The Last Of Us Is Schrödinger’s Woke
The Last of Us is a story about a straight white vigilante fighting his way across America to protect his family, dealing violent retribution to the dregs of society as he goes, before eventually deciding that protecting his loved ones at all costs is more important than humanity itself, stopping at nothing to protect his family. It's also, somehow, the wokest piece of media ever created. The Last of Us is too woke for some, not woke enough for others, and maybe it's just about time we stopped seeing every piece of art against a pass/fail woke metric. Maybe we should start thinking for ourselves and not worrying if our enjoyment of or displeasure with a video game/TV show fits with a self-invented and performative image of ourselves and the cultural ideology we have decided we adhere to.
This is not to say we should ignore art's place in this ideology, and consider what viewpoint it puts forward, or what it says about the world. But if those considerations are just a string of equations designed to figure out how 'woke' something is, they don't seem to be worth all that much. The fact is, there is plenty in The Last of Us that might be described as 'woke', while the plot, characters, and several of the biggest set-pieces are exactly like the sort you'd see in the direct-to-streaming military glorification spectaculars Chris Pratt and John Krasinski star in on the down-low. It's too woke. It's not woke enough. Does that mean it's for everyone? For no one? Or does it simply mean that 'wokeness' is a terrible metric by which to judge art, especially when it's in service of nothing.
The 'wokeness' in The Last of Us is very obvious. Its central character is a lesbian, and it recently dedicated an entire episode to a gay couple largely ignored in the original story. In the game's sequel, we not only play as said lesbian character, and meet a trans boy who has significant bearing on the story, but we also play as the muscular, atypically attractive woman who kills the protagonist of the first game – and she’s too woke. Of course, in the show we've just met Melanie Lynskey's character, who is not muscular and is typically attractive, and people are complaining that's too woke as well – maybe it's just all bullshit.
You could even argue it has been further highlighted by the casting – Pedro Pascal labels himself white, but is still Latino (unlike the game version of Joel), and while Bella Ramsay was a popular fancast, she recently came out as gender-neutral, though this was after the show started airing and she still uses she/her pronouns. But does any of this really matter? If your connection with a TV show is lessened because one of the stars has an ever-so-slightly different view of gender to you, in a way that would never inconvenience you, I think you might actually be the one who is looking to be offended by everything these days.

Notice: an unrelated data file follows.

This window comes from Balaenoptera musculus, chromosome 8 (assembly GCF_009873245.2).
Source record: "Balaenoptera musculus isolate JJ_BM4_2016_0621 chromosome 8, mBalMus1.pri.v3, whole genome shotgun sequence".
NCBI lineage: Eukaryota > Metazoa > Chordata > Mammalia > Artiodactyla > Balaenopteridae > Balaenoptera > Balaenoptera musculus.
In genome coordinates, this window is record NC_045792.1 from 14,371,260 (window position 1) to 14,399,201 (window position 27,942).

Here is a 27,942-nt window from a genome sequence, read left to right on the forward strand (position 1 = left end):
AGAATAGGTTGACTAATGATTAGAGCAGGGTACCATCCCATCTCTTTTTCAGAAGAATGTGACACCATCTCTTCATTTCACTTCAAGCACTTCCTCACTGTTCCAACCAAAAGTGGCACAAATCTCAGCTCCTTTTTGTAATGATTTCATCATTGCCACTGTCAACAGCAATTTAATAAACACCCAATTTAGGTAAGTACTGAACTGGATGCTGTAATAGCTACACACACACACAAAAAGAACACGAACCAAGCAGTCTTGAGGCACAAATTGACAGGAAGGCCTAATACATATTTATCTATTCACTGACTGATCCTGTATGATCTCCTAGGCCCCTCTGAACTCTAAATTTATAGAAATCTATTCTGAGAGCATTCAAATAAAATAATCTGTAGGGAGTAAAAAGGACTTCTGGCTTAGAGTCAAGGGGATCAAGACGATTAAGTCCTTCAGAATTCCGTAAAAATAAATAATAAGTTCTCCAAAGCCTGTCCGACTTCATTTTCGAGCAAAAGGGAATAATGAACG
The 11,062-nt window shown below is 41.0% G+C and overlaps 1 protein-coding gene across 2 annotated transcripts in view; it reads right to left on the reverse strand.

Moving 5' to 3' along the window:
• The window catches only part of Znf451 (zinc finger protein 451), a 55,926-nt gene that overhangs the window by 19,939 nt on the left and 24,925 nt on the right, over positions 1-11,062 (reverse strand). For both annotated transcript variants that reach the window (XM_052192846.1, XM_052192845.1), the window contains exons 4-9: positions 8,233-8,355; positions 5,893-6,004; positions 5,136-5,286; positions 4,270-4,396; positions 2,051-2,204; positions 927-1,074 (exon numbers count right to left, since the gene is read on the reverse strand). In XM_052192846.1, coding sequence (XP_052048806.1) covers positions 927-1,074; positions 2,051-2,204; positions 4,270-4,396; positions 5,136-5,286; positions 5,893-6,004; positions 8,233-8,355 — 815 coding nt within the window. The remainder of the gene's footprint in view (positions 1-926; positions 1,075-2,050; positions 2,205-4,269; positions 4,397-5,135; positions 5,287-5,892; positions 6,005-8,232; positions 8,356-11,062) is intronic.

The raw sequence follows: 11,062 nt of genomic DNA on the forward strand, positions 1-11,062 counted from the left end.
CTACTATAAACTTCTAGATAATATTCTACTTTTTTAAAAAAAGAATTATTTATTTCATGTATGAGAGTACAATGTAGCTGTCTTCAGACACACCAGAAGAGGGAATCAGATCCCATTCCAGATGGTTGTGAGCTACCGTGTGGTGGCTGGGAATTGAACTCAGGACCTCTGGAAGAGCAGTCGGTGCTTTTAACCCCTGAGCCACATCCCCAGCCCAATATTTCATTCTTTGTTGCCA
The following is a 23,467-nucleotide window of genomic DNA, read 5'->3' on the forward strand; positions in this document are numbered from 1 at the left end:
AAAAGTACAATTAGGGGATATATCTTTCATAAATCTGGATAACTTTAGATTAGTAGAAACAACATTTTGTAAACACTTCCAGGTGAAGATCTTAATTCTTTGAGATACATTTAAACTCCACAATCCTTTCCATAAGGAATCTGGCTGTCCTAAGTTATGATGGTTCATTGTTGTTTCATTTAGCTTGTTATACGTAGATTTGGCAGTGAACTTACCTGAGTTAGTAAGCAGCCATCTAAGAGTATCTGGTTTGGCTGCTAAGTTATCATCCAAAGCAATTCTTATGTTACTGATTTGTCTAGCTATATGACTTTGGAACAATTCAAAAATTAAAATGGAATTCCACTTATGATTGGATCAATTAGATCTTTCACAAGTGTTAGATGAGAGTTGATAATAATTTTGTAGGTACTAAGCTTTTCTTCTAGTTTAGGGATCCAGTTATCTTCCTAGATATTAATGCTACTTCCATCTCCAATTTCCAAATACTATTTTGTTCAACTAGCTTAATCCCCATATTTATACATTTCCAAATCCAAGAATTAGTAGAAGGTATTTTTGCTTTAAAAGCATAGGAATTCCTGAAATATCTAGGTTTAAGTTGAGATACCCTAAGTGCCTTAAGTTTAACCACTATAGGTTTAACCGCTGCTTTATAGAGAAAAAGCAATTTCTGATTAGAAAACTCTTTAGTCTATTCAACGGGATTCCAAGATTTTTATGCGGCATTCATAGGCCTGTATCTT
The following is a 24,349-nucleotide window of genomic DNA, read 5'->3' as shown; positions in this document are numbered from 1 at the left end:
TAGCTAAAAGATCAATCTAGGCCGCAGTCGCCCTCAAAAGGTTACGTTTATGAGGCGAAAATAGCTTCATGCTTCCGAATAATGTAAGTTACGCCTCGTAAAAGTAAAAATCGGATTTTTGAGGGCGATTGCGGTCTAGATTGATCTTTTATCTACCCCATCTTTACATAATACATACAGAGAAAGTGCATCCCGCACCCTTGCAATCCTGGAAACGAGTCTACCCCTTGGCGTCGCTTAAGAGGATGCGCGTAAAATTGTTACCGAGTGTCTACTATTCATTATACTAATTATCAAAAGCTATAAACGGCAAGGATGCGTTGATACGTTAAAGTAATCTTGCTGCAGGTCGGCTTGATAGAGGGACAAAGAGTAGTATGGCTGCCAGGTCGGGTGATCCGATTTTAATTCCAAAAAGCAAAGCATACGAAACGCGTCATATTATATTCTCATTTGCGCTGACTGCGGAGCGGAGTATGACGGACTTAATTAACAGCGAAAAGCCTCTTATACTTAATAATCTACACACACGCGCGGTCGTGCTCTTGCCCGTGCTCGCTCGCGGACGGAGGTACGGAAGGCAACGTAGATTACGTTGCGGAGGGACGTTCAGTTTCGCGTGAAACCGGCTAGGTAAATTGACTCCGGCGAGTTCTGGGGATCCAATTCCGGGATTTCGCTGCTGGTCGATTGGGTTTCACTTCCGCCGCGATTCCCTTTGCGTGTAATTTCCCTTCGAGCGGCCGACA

However, you don't need to look too hard to find the parts that aren't woke either. It's propped up entirely by a might-is-right attitude that casts Joel as the hero for his brutal deeds because he does them to protect his loved ones – a father enacting extreme harm on those who wish his daughter wrong is a pretty staunch conservative value. Then there's the fact that pretty much every Black character dies a horrible death after minimal screen time – in one case, the player must even repeatedly tap Square to bash her head in with a pipe in the most unnecessarily horrific death in the whole series.
Then there's the interpretations of the Israel-Palestine debate, which have been aided by Neil Druckmann comparing the game's themes in various podcasts to the time he saw an Israeli soldier mobbed by Palestinians and the "unfair" release of hundreds of Palestine prisoners in exchange for one Israeli soldier. It has been noted that the game views the the conflict between the Wolves and the Seraphites from a very Israeli perspective, where the invading aggressors who hold the power are the good guys, the smart guys, and those nutty guerrillas with hyper religious fixations and backwards, barbaric traditions must be wiped out for the good of humanity.
If we must put everything into binary boxes, siding with Israel is 'not woke', while siding with Palestine is 'woke'. By this metric, the series with a lesbian lead and muscular female protagonist who both decide that their quest for vengeance has left them hollow and choose to turn away from it, one to escape to freedom with a trans boy she raises as her younger brother, must be deemed extremely anti-woke.
The Last of Us is not unique in this regard. When conservatives claim to have been cancelled, their new thing is to claim The Matrix has got them. That's despite The Matrix being a metaphor for transness, the red pill a stand-in for hormone replacement pills, and the villainous Mr. Anderson so named for the male hormone androgens, which said red pills fight to reduce. But The Last of Us is special in that it straddles both lines and still can be seen as 100 percent woke or 100 percent not. The truth is never that clear, and we are all better for it.
It's important to interrogate these things. It's culturally significant that a game as huge as The Last of Us Part 2 has its two main characters be female, one also queer, neither designed as male-gaze heroines, and that it offers the best depiction of transness in a game of its scope. But it also can't be overlooked that the game is built on politics that many feel are divisive, imperialist, and conservative. Two things can be true, and both can help shape our understanding, appreciations, and discussions of The Last of Us – we just need to move past evaluating how woke it is.
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